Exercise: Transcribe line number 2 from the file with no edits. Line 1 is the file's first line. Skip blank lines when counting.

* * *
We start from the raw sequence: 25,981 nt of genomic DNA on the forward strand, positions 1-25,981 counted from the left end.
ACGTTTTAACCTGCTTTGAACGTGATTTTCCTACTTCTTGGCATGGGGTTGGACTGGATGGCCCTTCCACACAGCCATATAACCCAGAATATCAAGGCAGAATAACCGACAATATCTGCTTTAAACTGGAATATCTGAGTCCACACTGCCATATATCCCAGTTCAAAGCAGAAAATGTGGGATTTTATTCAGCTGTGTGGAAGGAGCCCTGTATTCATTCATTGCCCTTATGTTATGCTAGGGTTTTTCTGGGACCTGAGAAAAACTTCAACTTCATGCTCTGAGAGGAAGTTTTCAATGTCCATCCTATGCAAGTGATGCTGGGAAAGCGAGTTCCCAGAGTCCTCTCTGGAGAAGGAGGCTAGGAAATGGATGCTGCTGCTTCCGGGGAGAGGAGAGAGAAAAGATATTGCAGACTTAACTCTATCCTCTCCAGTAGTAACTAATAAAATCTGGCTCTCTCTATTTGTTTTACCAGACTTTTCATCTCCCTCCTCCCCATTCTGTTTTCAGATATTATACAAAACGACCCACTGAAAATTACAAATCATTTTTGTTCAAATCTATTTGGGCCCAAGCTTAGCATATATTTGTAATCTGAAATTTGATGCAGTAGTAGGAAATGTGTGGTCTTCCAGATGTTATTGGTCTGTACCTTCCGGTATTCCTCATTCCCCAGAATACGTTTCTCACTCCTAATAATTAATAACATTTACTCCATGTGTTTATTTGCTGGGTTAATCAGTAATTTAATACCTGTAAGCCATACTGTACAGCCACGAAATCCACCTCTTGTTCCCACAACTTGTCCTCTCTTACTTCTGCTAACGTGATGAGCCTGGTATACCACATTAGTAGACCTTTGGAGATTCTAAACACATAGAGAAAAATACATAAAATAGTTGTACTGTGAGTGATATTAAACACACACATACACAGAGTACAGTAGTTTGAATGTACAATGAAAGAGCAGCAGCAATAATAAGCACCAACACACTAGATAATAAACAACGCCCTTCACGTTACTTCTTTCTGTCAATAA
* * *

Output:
ACGTTTTAACCTGCTTTGAACGTGATTTTCCTACTTCTTGGCATGGGGTTGGACTGGATGGCCCTTCCACACAGCCATATAACCCAGAATATCAAGGCAGAATAACCGACAATATCTGCTTTAAACTGGAATATCTGAGTCCACACTGCCATATATCCCAGTTCAAAGCAGAAAATGTGGGATTTTATTCAGCTGTGTGGAAGGAGCCCTGTATTCATTCATTGCCCTTATGTTATGCTAGGGTTTTTCTGGGACCTGAGAAAAACTTCAACTTCATGCTCTGAGAGGAAGTTTTCAATGTCCATCCTATGCAAGTGATGCTGGGAAAGCGAGTTCCCAGAGTCCTCTCTGGAGAAGGAGGCTAGGAAATGGATGCTGCTGCTTCCGGGGAGAGGAGAGAGAAAAGATATTGCAGACTTAACTCTATCCTCTCCAGTAGTAACTAATAAAATCTGGCTCTCTCTATTTGTTTTACCAGACTTTTCATCTCCCTCCTCCCCATTCTGTTTTCAGATATTATACAAAACGACCCACTGAAAATTACAAATCATTTTTGTTCAAATCTATTTGGGCCCAAGCTTAGCATATATTTGTAATCTGAAATTTGATGCAGTAGTAGGAAATGTGTGGTCTTCCAGATGTTATTGGTCTGTACCTTCCGGTATTCCTCATTCCCCAGAATACGTTTCTCACTCCTAATAATTAATAACATTTACTCCATGTGTTTATTTGCTGGGTTAATCAGTAATTTAATACCTGTAAGCCATACTGTACAGCCACGAAATCCACCTCTTGTTCCCACAACTTGTCCTCTCTTACTTCTGCTAACGTGATGAGCCTGGTATACCACATTAGTAGACCTTTGGAGATTCTAAACACATAGAGAAAAATACATAAAATAGTTGTACTGTGAGTGATATTAAACACACACATACACAGAGTACAGTAGTTTGAATGTACAATGAAAGAGCAGCAGCAATAATAAGCACCAACACACTAGATAATAAACAACGCCCTTCACGTTACTTCTTTCTGTCAATAA